Forming a dedicated Lean-Agile Center of Excellence (executive leadership, Agile experts and other major stakeholders on the transformation project) can help with adoption. It allows people less experienced in Agile delivery, to participate in building a structure to expand SAFe across the organization.

This framework is evolutionary rather than revolutionary.

Overcoming Challenges with Luxoft

Depending on the scale of organizational change, setbacks can happen. Here are the three most common challenges you’ll need to overcome:
  • Lack of clear communication: Changing processes, roles and benchmarks may not be communicated properly, leading to the organization not comprehending why they’re implementing the change. This can create internal frustration, even prompting some employees to check out new career opportunities as a result
  • Falling back into old habits: The urge to fall back on traditional silos is hard to resist. But this is counterproductive to the Agile way of thinking where teamwork is the central tenet. It can be a difficult habit to break, since people are used to doing things a certain way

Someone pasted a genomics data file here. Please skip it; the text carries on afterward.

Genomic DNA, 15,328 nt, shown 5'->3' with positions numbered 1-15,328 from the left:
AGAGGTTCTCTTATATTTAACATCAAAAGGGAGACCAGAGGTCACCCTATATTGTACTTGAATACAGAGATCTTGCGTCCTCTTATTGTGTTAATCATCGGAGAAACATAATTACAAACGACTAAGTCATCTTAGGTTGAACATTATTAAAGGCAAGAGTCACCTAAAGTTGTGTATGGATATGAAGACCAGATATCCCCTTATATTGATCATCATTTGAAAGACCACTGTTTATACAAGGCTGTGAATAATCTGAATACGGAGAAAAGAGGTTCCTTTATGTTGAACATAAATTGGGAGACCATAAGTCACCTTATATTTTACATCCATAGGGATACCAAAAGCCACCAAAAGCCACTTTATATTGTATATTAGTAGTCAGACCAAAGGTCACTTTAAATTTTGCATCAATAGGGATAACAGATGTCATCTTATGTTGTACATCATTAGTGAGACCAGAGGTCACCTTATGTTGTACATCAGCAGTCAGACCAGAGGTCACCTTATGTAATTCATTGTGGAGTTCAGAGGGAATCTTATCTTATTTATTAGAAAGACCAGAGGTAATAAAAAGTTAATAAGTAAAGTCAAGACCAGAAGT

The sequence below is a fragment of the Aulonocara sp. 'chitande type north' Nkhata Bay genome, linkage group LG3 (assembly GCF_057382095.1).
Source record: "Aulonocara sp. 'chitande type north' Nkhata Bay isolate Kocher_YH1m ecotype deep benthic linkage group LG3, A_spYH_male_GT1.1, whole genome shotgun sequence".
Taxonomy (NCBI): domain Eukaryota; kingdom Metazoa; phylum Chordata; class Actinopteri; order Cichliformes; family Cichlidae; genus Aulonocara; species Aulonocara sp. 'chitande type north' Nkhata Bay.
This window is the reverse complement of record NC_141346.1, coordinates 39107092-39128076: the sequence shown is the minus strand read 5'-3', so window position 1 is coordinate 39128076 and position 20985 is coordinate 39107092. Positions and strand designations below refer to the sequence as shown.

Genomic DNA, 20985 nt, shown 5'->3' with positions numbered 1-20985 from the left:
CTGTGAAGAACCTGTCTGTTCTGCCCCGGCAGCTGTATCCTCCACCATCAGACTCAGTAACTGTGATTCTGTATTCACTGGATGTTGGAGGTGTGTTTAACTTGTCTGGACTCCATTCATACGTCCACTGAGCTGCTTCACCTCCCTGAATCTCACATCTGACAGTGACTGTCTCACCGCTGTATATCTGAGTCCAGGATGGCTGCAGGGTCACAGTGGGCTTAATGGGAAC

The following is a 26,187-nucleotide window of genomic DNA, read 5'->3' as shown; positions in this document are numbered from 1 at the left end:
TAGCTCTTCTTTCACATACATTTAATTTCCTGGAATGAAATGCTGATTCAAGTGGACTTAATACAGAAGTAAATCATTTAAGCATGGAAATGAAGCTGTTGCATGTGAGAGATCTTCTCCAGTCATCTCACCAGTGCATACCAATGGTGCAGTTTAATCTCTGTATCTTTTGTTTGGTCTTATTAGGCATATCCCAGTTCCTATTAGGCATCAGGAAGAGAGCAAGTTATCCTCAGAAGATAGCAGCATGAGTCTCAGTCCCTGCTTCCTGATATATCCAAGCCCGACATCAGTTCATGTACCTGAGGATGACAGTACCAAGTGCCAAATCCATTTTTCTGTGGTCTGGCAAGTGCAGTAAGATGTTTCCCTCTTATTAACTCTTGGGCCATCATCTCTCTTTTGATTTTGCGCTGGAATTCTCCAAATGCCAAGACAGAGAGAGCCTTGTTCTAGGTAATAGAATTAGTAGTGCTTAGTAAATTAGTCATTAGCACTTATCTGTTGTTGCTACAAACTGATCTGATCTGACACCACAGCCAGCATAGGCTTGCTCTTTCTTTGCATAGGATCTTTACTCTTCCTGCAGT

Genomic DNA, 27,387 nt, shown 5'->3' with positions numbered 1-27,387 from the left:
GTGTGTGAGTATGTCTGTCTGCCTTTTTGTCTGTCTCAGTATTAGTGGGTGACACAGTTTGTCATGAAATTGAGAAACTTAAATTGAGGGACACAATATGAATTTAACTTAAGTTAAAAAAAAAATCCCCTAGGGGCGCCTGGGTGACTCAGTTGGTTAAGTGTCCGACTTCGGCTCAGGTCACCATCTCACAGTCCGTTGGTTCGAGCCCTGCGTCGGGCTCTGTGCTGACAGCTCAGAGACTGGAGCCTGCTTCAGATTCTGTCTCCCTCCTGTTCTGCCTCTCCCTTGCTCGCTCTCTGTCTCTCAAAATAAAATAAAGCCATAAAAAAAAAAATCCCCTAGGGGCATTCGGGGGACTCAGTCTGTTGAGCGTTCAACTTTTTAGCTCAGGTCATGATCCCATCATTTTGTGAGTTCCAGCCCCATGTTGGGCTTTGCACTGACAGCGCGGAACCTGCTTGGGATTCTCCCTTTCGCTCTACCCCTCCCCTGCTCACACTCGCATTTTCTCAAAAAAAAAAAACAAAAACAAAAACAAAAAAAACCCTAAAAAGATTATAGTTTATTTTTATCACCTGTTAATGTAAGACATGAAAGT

• Neglecting team and infrastructure issues: While manual testing and a cumbersome build process may work well with a 6 to 12-month release cadence, short release cycles (from weekly to several times a day) often reveal huge and frequent transactional costs. To minimize these costs, it is essential to focus on creating a DevOps culture, investing in a flexible infrastructure, automated testing and metrics gathering, before even considering launching an Agile framework on a corporate scale
To overcome these challenges, it’s important to assess the context, create an implementation roadmap; launch workshops and role-based training for product owners, Scrum Masters and key stakeholders; and focus on creating a Scrum and DevOps culture rather than just adhering to specific practices. However, there are a lot of context-specific, Agile-scaling tips and tricks.

If you want to learn more about how to successfully transform your organization, please reach out to us.
Sergey Prokhorenko
Sergey has a computer science background and 18 years of experience in IT, including over 9 years in Agile scaling. Currently he combines several roles: Director of a company-wide Agile practice center of expertise with focus on growing a solid consulting offering and meeting challenging financial goals; Principal Agile consultant running presales, kick-starting new Agile engagements, driving organizational changes, coaching client executives and being a leader of a team of consultants; Agile promoter of modern management principles and practices through public speaking, supporting analyst firms and investor relations, running internal community Agile-related topics, and developing partnerships with 3rd parties. Sergey’s goal is to help organizations build sustainable and effective product development frameworks with a close focus on timely delivery of business value.